The finger was illuminated and the transmitted light collected by the Nellcor apparatus. This generated an output voltage from the photoelectric cell in the Nellcor device. Voltage was measured for 30 seconds using this setup. FIG. 2 illustrates the output signal, in volts, for signal collected from with this experimental setup with the hand above the head (upper graph) and the hand below the heart at approximately waist height (lower graph). As can be seen from this data, the signal amplitude is larger, and is more consistent, with the hand above the heart than below the heart.
FIG. 3 is a normalization of the data of FIG. 2. As is shown by FIG. 3, the run-to-run variation for the data when the finger is held above the heart (in particular above the head) was 2.4% and 2.1%. Similarly, the within run variability was 11.7% and 9.4% with the hand held above the head. In contrast, with the hand held below the heart, the run-to-run variability was 3.9% and 4.4%, respectively, and the within run variability was 16.2% and 16.6%. This example shows that the variability of other optical methods performing measurements on the cardiac pulse is also reduced when elevation of the hand above the heart is used.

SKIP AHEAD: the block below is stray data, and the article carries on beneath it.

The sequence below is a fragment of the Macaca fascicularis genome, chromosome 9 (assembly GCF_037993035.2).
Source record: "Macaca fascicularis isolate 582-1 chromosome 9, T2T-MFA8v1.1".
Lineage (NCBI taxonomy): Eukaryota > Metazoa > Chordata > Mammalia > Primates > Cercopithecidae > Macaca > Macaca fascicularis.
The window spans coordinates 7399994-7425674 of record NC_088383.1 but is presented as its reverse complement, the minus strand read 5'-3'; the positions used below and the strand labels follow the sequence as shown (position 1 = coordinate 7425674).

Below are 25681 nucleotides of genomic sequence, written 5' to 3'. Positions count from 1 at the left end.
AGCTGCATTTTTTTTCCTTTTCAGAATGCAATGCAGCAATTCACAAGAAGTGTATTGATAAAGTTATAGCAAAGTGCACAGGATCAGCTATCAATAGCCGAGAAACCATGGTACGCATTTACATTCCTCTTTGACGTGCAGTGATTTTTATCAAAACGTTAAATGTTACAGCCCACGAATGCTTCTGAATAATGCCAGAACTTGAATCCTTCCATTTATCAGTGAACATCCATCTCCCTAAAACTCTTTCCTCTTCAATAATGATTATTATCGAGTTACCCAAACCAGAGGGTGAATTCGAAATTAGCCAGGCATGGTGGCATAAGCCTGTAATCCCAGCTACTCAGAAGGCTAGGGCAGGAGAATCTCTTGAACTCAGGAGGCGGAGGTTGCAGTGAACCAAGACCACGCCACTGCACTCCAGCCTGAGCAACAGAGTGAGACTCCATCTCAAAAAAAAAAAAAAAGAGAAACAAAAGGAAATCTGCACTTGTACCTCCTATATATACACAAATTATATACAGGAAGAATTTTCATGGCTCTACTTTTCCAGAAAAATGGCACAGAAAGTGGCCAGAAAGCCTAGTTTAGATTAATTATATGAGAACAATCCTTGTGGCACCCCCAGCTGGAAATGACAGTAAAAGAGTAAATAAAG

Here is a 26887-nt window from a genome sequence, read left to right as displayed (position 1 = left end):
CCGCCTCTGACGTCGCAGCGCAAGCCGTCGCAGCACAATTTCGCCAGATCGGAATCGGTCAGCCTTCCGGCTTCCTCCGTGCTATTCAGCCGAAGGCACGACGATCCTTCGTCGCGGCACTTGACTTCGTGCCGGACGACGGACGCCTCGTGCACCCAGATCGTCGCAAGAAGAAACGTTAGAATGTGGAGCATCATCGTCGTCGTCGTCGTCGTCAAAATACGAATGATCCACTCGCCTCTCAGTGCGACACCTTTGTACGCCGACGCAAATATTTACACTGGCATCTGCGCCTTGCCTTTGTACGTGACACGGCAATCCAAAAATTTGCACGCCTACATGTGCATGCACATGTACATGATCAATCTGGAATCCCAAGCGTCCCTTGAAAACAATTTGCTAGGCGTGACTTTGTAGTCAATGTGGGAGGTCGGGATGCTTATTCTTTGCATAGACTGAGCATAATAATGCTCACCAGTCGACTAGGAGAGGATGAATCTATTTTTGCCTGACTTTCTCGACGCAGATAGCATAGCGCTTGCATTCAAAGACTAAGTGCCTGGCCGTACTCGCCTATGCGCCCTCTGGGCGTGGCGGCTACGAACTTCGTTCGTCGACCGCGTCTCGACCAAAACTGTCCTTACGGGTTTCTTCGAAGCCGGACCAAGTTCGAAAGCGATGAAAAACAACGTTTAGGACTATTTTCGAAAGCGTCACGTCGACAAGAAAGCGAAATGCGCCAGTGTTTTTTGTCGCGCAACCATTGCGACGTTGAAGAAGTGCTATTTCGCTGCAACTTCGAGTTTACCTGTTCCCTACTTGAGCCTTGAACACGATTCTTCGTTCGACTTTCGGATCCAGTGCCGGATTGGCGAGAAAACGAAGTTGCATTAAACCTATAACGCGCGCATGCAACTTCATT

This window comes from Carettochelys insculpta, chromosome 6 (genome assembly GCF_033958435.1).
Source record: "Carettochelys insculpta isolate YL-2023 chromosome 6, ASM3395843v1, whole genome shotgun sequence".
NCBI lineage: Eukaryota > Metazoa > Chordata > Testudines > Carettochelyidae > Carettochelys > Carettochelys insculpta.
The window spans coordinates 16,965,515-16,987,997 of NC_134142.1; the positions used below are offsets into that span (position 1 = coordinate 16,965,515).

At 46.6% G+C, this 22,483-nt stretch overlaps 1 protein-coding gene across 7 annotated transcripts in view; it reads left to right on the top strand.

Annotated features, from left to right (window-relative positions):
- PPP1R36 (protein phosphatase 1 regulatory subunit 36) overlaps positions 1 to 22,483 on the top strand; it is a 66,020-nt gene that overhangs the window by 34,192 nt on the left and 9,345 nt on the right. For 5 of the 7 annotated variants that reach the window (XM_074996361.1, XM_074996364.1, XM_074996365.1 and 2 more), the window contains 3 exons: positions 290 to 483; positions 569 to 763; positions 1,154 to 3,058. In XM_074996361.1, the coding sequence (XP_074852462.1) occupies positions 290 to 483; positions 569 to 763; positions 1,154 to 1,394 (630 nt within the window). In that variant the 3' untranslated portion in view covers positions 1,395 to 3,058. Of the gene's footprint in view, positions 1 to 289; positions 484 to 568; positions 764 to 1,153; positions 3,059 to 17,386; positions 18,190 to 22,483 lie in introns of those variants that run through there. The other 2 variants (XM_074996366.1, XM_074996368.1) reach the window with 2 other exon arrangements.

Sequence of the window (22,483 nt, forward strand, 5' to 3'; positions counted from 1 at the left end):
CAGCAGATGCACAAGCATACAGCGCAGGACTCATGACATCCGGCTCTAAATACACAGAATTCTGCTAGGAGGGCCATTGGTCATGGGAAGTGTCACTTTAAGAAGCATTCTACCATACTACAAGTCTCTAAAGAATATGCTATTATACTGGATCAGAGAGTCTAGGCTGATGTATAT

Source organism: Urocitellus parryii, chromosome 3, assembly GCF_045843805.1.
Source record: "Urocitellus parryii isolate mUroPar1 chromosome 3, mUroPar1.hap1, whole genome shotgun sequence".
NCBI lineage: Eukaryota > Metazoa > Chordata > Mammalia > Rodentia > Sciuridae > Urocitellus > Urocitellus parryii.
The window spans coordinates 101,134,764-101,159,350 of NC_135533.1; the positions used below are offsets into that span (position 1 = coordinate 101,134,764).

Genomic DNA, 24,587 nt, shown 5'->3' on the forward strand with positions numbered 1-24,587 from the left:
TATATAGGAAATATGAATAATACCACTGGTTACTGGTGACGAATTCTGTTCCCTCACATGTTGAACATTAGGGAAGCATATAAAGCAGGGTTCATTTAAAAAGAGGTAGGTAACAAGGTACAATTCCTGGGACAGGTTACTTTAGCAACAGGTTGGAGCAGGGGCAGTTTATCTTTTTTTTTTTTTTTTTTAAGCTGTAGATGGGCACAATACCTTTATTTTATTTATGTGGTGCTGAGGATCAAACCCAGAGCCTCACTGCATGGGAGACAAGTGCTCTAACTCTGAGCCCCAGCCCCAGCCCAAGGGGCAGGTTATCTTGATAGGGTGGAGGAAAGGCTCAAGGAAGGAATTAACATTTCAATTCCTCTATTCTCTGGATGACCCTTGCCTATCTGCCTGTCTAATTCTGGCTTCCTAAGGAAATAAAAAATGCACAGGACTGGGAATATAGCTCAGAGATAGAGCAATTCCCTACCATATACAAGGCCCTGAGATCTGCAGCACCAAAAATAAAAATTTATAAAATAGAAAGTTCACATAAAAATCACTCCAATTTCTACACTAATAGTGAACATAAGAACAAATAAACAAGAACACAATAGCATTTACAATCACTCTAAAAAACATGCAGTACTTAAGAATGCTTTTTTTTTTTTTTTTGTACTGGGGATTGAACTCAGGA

The foregoing examples are not intended to limit the invention but rather to merely illustrate it.
The fact that both the run-to-run and within run variability are reduced is surprising. The signal increases with elevation of the hand but this means that the amount of absorption by the sample is decreased. Accordingly, the absolute difference between the background and the signal decreases. It appears that the advantage in reducing the background levels, in particular the variability in those background levels, more than compensates for this reduction in absolute signal.
Those skilled in the art will find other modifications and to the present invention. Those other modifications are encompassed within the scope of the following claims.